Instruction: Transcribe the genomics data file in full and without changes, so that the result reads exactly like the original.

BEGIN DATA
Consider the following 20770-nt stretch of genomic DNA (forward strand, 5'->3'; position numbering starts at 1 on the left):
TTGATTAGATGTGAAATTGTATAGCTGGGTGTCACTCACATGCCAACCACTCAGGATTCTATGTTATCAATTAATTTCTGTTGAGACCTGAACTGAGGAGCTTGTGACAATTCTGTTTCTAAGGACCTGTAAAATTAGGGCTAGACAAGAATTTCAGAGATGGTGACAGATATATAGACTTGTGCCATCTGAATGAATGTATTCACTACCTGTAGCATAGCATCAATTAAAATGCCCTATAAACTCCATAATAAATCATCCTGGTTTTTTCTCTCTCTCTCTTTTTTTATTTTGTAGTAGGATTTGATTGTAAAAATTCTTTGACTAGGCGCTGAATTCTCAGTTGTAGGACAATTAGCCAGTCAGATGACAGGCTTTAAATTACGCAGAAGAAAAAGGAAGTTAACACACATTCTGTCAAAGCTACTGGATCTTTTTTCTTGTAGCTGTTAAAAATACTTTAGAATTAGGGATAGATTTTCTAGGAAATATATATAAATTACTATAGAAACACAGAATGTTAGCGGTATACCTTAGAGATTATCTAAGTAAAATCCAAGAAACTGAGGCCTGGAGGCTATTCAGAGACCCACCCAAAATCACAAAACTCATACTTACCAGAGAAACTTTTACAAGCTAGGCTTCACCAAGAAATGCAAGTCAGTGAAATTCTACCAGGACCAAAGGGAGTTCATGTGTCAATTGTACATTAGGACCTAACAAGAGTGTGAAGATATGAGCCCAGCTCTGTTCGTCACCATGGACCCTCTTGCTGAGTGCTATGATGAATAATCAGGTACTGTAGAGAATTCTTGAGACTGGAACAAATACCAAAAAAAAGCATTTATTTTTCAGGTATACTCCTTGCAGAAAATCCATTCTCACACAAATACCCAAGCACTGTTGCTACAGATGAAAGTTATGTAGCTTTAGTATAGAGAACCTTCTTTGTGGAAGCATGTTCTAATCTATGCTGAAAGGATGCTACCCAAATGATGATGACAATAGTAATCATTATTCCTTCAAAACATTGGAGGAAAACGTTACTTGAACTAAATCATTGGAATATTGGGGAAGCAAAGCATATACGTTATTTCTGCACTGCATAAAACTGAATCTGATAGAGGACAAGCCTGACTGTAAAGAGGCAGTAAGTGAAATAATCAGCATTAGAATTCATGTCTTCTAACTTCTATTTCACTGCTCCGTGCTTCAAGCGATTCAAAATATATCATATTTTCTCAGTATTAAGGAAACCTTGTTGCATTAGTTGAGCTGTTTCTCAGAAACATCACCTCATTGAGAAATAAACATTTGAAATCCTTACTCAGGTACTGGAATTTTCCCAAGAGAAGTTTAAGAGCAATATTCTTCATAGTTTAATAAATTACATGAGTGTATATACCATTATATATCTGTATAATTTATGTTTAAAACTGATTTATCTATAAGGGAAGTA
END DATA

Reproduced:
Consider the following 20770-nt stretch of genomic DNA (forward strand, 5'->3'; position numbering starts at 1 on the left):
TTGATTAGATGTGAAATTGTATAGCTGGGTGTCACTCACATGCCAACCACTCAGGATTCTATGTTATCAATTAATTTCTGTTGAGACCTGAACTGAGGAGCTTGTGACAATTCTGTTTCTAAGGACCTGTAAAATTAGGGCTAGACAAGAATTTCAGAGATGGTGACAGATATATAGACTTGTGCCATCTGAATGAATGTATTCACTACCTGTAGCATAGCATCAATTAAAATGCCCTATAAACTCCATAATAAATCATCCTGGTTTTTTCTCTCTCTCTCTTTTTTTATTTTGTAGTAGGATTTGATTGTAAAAATTCTTTGACTAGGCGCTGAATTCTCAGTTGTAGGACAATTAGCCAGTCAGATGACAGGCTTTAAATTACGCAGAAGAAAAAGGAAGTTAACACACATTCTGTCAAAGCTACTGGATCTTTTTTCTTGTAGCTGTTAAAAATACTTTAGAATTAGGGATAGATTTTCTAGGAAATATATATAAATTACTATAGAAACACAGAATGTTAGCGGTATACCTTAGAGATTATCTAAGTAAAATCCAAGAAACTGAGGCCTGGAGGCTATTCAGAGACCCACCCAAAATCACAAAACTCATACTTACCAGAGAAACTTTTACAAGCTAGGCTTCACCAAGAAATGCAAGTCAGTGAAATTCTACCAGGACCAAAGGGAGTTCATGTGTCAATTGTACATTAGGACCTAACAAGAGTGTGAAGATATGAGCCCAGCTCTGTTCGTCACCATGGACCCTCTTGCTGAGTGCTATGATGAATAATCAGGTACTGTAGAGAATTCTTGAGACTGGAACAAATACCAAAAAAAAGCATTTATTTTTCAGGTATACTCCTTGCAGAAAATCCATTCTCACACAAATACCCAAGCACTGTTGCTACAGATGAAAGTTATGTAGCTTTAGTATAGAGAACCTTCTTTGTGGAAGCATGTTCTAATCTATGCTGAAAGGATGCTACCCAAATGATGATGACAATAGTAATCATTATTCCTTCAAAACATTGGAGGAAAACGTTACTTGAACTAAATCATTGGAATATTGGGGAAGCAAAGCATATACGTTATTTCTGCACTGCATAAAACTGAATCTGATAGAGGACAAGCCTGACTGTAAAGAGGCAGTAAGTGAAATAATCAGCATTAGAATTCATGTCTTCTAACTTCTATTTCACTGCTCCGTGCTTCAAGCGATTCAAAATATATCATATTTTCTCAGTATTAAGGAAACCTTGTTGCATTAGTTGAGCTGTTTCTCAGAAACATCACCTCATTGAGAAATAAACATTTGAAATCCTTACTCAGGTACTGGAATTTTCCCAAGAGAAGTTTAAGAGCAATATTCTTCATAGTTTAATAAATTACATGAGTGTATATACCATTATATATCTGTATAATTTATGTTTAAAACTGATTTATCTATAAGGGAAGTA